HTC Sensation XE review

Essentially an upgrade of the original Sensation with added Beats Audio sound Tested at £0

What Hi-Fi? Verdict

Good but not great, this is a decent package let down by its bottom end


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  • +

    smart branding

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    inclusion of iBeats buds

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    fast and intuitive

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    clean, clever interface


  • -

    Video struggles with dark scenes

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    over-cooked bass

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    battery life isn’t great

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Earlier in 2011 HTC bought a controlling stake in Beats Electronics, the company best known for its Beats by Dr. Dre range of headphones, one of the most successful brands in recent tech history.

As a result, we can expect to see Beats' technology and branding across a range of HTC products. Like the Sensation XE with Beats Audio.

This smartphone, therefore, is essentially a Beats Audio upgrade to the original Sensation. The updated design adds some red flecks to the case, while you also get a pair of £70 iBeats in-ear headphones.

This new model has an improved – and class-leading – 1.5Ghz, dual-core processor inside, too.

Nice solid build quality
The form factor – pocketable but with a solid feel – and screen, 4.3in, 960 x 540 Super LCD, remain the same. There's an 8MP rear-facing camera, capable of 1080p video (and decent still pictures), and the standard, lower-quality front-facing camera.

As with the original model, you're reliant on an SD card (included) for most of your memory requirements – there's only 1GB of internal storage. There's Bluetooth and DLNA, too.

Inside is Android's 2.3 OS with HTC adding its own flourishes, such as the super-fast sweep through all your available screens, coming via HTC Sense 3.0.

You can access apps from the Android Market and other Android regulars, while there's also HTC Watch, a video rental service with a decent selection of films, and Friend Stream, which tries (with varying degrees of success) to be the hub for your social media apps. The HTC-meets-Android interface is a smart, clean OS.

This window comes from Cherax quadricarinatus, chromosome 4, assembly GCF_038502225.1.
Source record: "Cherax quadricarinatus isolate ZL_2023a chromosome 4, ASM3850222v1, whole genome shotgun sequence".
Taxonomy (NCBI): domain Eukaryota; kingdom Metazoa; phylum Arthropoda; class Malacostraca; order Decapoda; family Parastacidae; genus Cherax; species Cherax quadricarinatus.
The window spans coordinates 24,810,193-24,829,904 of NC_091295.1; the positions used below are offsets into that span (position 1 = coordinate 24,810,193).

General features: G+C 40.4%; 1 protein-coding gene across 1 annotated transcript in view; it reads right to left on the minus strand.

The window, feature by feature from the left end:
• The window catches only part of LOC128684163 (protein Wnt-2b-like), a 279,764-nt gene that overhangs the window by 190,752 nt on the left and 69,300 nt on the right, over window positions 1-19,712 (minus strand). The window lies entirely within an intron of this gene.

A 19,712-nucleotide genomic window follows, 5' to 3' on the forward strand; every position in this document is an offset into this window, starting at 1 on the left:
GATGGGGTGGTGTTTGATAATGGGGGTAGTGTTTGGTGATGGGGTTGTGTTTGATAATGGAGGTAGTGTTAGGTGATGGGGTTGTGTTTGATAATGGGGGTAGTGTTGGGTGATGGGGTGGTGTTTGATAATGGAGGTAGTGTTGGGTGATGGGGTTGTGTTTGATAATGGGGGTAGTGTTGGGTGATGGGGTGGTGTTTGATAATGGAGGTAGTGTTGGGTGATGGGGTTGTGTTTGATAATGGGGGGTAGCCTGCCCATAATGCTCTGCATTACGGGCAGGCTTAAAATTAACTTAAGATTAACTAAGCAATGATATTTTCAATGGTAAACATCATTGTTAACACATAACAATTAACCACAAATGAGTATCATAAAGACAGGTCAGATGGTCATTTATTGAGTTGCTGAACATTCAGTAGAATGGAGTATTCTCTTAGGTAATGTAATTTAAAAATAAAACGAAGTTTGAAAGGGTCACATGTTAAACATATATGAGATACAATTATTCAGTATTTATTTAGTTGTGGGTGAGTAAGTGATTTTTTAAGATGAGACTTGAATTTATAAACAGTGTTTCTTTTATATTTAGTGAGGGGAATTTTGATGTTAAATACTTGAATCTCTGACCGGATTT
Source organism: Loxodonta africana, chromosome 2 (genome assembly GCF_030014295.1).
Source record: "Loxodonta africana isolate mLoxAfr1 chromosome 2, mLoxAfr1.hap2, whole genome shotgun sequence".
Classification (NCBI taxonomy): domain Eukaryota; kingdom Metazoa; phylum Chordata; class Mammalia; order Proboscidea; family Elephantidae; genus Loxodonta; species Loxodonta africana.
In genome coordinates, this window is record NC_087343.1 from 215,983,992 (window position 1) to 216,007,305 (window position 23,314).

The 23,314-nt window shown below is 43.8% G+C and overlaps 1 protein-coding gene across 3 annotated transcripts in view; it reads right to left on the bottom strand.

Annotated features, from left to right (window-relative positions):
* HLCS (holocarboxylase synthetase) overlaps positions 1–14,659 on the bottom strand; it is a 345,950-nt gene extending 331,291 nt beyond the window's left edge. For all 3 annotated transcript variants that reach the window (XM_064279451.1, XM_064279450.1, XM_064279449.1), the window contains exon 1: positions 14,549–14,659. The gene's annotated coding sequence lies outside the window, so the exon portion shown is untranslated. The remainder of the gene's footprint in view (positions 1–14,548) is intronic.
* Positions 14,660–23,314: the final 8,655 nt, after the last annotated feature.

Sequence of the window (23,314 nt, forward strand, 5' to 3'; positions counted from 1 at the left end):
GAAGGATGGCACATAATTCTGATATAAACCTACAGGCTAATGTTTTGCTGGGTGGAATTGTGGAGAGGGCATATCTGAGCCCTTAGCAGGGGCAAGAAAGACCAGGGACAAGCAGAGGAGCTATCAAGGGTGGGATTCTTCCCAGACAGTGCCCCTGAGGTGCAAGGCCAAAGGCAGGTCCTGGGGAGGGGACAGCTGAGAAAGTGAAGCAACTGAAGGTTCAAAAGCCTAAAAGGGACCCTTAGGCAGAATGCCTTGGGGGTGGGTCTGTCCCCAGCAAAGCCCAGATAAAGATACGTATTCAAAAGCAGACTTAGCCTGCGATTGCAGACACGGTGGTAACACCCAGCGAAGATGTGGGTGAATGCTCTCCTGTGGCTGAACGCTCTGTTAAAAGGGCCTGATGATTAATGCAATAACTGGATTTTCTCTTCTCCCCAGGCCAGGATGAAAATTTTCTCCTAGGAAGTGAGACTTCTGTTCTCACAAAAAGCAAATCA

Flash-enabled browsing
Internet browsing is good, with the HTC, fully Flash-enabled of course, giving over the whole screen to the web, and loading pages rapidly.

The screen is fine for browsing, but switch to video and it lacks a little sparkle.

Black levels aren't great, so it's hard to make out any great detail in dark scenes, while colours lack punch.

It's a similar story for sound, but that's more of a let-down. The earphones are great, but the Beats Audio sound from the 'phone proves woolly and lacking in clarity thanks to an abundance of low-quality bass.

Extended use finds the battery struggling to last out the day.

There's much to like here, from the smart interface, iBeats buds and impressive browsing, but the HTC's AV performance can be beaten elsewhere.

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What Hi-Fi?

What Hi-Fi?, founded in 1976, is the world's leading independent guide to buying and owning hi-fi and home entertainment products. Our comprehensive tests help you buy the very best for your money, with our advice sections giving you step-by-step information on how to get even more from your music and movies. Everything is tested by our dedicated team of in-house reviewers in our custom-built test rooms in London, Reading and Bath. Our coveted five-star rating and Awards are recognised all over the world as the ultimate seal of approval, so you can buy with absolute confidence.

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